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NV Energy, Inc. (NVE), Berkshire Hathaway Inc. (BRK.A): The Not-So-Dirty Secret Behind Warren Buffett’s Recent Buy

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Back in late May, MidAmerican Energy, a subsidiary of Warren Buffett’s Berkshire Hathaway Inc. (NYSE:BRK.A), made a $5.59 billion offer to buy NV Energy, Inc. (NYSE:NVE). On the surface, this seems like the prototypical Warren Buffett kind of acquisition. If you dig deeper, though, there is one lesser known area that could make this purchase an even bigger win. Let’s take a look at the move and what small element could make this a big win for the Oracle of Omaha.

For Berkshire, boring is beautiful
It can be really hard to get excited about regulated utilities. An industry that has its profit levels regulated by the state doesn’t exactly get the heart racing. But these boring, mostly overlooked businesses are right in Warren Buffett’s wheelhouse. It’s hard to find a larger economic moat than a state-regulated monopoly like NV Energy, Inc. (NYSE:NVE), which delivers power to 88% of Nevada’s population, including those living in America’s ode to electricity, Las Vegas.

NV Energy, Inc. (NYSE:NVE)From a pure numbers standpoint, the acquisition of NV Energy, Inc. (NYSE:NVE) will give the Buffett portfolio about a 25% boost in income to its energy and utility sector. The move will also help to create a much larger exposure to natural gas than in Berkshire Hathaway Inc. (NYSE:BRK.A)’s current holdings. Currently, Buffett’s utilities generate about 48% of its power from coal and 22% from natural gas. If the NV deal were to go through, it would then generate 42% from coal and 37% from natural gas. This could prove very advantageous if increased regulations on carbon emissions were to pop up in the utility sector in the coming years.

Considering these factors alone, the purchase of NV Energy, Inc. (NYSE:NVE) seems to make pretty good sense. It provides another stable income source, it adds a market that was not previously in the Berkshire Hathaway Inc. (NYSE:BRK.A) holdings, and provides a more balanced generation capacity portfolio. But is that enough to pay a 20% premium on the company’s share price when the deal was announced? Possibly not, but there are a couple hidden aspects of NV Energy, Inc. (NYSE:NVE) that could certainly make that purchase price worth its while.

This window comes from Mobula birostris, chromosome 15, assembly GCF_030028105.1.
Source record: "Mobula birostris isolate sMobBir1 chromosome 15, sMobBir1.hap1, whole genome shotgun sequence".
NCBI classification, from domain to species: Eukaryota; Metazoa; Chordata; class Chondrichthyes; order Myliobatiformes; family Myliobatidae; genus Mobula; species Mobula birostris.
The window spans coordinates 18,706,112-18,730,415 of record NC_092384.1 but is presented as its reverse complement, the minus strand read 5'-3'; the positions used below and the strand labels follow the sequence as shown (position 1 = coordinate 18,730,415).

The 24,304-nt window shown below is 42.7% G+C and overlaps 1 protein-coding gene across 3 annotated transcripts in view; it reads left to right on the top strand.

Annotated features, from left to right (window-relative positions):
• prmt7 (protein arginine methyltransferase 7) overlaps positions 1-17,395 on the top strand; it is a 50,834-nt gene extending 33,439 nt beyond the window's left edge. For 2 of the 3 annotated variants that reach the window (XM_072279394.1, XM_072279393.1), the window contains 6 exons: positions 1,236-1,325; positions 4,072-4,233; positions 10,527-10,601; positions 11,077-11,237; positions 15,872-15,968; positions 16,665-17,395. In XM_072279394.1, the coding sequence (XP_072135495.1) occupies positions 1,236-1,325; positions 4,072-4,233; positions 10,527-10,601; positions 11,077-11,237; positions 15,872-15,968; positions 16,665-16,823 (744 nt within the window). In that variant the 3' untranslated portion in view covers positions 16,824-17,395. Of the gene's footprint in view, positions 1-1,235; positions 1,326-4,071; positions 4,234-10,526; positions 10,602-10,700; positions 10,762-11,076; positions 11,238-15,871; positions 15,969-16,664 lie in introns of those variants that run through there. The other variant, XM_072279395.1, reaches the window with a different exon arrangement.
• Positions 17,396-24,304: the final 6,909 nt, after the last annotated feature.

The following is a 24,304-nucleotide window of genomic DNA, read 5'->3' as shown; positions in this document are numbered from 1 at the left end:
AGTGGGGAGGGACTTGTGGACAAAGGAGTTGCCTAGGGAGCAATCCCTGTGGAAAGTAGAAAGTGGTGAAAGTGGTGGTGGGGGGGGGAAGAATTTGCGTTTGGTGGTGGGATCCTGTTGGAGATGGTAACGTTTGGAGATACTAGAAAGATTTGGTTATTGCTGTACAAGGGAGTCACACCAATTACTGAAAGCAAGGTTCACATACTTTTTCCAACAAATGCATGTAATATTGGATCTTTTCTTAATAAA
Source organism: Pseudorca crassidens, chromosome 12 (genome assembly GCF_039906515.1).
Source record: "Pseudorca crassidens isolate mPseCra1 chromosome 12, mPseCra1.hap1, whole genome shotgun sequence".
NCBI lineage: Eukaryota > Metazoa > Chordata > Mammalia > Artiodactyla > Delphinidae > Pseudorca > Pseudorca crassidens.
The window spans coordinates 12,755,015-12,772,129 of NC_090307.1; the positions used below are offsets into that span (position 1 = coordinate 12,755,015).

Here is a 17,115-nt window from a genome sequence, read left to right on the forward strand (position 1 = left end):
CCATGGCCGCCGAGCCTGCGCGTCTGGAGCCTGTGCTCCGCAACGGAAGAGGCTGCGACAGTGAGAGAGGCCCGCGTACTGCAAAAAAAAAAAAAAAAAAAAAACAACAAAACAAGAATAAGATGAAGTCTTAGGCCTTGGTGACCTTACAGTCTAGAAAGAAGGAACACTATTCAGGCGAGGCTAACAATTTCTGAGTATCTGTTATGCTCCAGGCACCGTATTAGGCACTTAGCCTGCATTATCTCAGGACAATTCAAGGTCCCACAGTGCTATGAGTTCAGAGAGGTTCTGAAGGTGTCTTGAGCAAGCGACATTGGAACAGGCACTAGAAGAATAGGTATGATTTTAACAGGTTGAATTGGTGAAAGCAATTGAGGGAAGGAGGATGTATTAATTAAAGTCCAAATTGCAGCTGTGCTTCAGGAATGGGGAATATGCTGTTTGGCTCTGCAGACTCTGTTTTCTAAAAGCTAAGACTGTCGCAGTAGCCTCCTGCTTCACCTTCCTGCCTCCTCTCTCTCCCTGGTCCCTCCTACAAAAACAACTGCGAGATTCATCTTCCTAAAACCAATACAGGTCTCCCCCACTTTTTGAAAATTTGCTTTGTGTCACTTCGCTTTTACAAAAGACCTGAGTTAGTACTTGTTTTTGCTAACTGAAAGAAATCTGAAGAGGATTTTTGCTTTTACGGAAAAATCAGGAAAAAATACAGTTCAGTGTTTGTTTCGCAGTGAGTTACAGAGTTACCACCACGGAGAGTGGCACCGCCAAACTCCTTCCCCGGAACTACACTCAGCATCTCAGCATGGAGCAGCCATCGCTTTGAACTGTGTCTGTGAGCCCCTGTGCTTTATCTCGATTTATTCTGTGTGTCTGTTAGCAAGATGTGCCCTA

Going for the bigger fish
The biggest upside for the NV Energy, Inc. (NYSE:NVE) lies not in its current customers or its generation capacity, but in the other market that it could serve: California. The Golden State is the nation’s second-largest electricity market. In 2011, the state consumed 261 million MW-hours, 7% of the nation’s total. To meet that massive need, the state needs to import about 25% of its energy from outside the state. This issue has been compounded even further since Edison International (NYSE:EIX) shut down the SONGS nuclear facility early last year. Total imports of electricity for California are nearly double the entire Nevada electricity market.

Source: U.S. Energy Information Administration

What also makes the California situation so intriguing is the state’s initiatives to reduce carbon emissions. Even though the state only imports 25% of its electricity needs, those imports represent 50% of the states carbon emissions for electricity generation. So not only does the state look to import massive amounts of electricity, but it also wants to import cleaner sources.

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